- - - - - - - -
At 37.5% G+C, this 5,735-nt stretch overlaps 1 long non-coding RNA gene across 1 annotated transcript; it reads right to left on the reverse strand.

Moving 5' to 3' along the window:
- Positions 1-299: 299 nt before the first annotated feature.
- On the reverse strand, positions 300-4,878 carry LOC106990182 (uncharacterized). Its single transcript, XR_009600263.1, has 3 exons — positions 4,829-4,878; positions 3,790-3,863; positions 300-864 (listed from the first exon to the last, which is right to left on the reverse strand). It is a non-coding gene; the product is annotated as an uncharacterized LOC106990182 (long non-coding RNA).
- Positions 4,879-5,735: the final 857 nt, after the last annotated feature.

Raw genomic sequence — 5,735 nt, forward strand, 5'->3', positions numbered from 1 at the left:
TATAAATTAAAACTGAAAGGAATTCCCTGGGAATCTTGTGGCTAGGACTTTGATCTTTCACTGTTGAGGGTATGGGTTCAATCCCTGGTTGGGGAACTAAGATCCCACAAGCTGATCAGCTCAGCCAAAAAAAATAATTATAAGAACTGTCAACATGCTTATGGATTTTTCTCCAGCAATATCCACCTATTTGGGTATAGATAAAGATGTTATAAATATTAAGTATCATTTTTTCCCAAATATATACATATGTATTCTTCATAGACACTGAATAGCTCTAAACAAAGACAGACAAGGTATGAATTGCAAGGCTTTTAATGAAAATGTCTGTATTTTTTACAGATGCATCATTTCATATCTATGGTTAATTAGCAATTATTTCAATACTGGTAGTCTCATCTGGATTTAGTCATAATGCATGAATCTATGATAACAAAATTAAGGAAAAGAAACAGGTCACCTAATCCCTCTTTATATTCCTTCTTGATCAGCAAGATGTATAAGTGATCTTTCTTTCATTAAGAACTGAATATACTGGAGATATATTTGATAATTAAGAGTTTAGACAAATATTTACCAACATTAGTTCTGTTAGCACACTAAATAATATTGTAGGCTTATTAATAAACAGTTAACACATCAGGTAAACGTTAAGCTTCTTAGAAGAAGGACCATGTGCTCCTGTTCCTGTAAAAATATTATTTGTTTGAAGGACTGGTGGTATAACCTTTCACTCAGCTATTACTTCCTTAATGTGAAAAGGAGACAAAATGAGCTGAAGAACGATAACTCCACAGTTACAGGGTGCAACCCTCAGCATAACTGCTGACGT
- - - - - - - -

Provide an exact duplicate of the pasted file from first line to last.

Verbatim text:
At 37.5% G+C, this 5,735-nt stretch overlaps 1 long non-coding RNA gene across 1 annotated transcript; it reads right to left on the reverse strand.

Moving 5' to 3' along the window:
- Positions 1-299: 299 nt before the first annotated feature.
- On the reverse strand, positions 300-4,878 carry LOC106990182 (uncharacterized). Its single transcript, XR_009600263.1, has 3 exons — positions 4,829-4,878; positions 3,790-3,863; positions 300-864 (listed from the first exon to the last, which is right to left on the reverse strand). It is a non-coding gene; the product is annotated as an uncharacterized LOC106990182 (long non-coding RNA).
- Positions 4,879-5,735: the final 857 nt, after the last annotated feature.

Raw genomic sequence — 5,735 nt, forward strand, 5'->3', positions numbered from 1 at the left:
TATAAATTAAAACTGAAAGGAATTCCCTGGGAATCTTGTGGCTAGGACTTTGATCTTTCACTGTTGAGGGTATGGGTTCAATCCCTGGTTGGGGAACTAAGATCCCACAAGCTGATCAGCTCAGCCAAAAAAAATAATTATAAGAACTGTCAACATGCTTATGGATTTTTCTCCAGCAATATCCACCTATTTGGGTATAGATAAAGATGTTATAAATATTAAGTATCATTTTTTCCCAAATATATACATATGTATTCTTCATAGACACTGAATAGCTCTAAACAAAGACAGACAAGGTATGAATTGCAAGGCTTTTAATGAAAATGTCTGTATTTTTTACAGATGCATCATTTCATATCTATGGTTAATTAGCAATTATTTCAATACTGGTAGTCTCATCTGGATTTAGTCATAATGCATGAATCTATGATAACAAAATTAAGGAAAAGAAACAGGTCACCTAATCCCTCTTTATATTCCTTCTTGATCAGCAAGATGTATAAGTGATCTTTCTTTCATTAAGAACTGAATATACTGGAGATATATTTGATAATTAAGAGTTTAGACAAATATTTACCAACATTAGTTCTGTTAGCACACTAAATAATATTGTAGGCTTATTAATAAACAGTTAACACATCAGGTAAACGTTAAGCTTCTTAGAAGAAGGACCATGTGCTCCTGTTCCTGTAAAAATATTATTTGTTTGAAGGACTGGTGGTATAACCTTTCACTCAGCTATTACTTCCTTAATGTGAAAAGGAGACAAAATGAGCTGAAGAACGATAACTCCACAGTTACAGGGTGCAACCCTCAGCATAACTGCTGACGT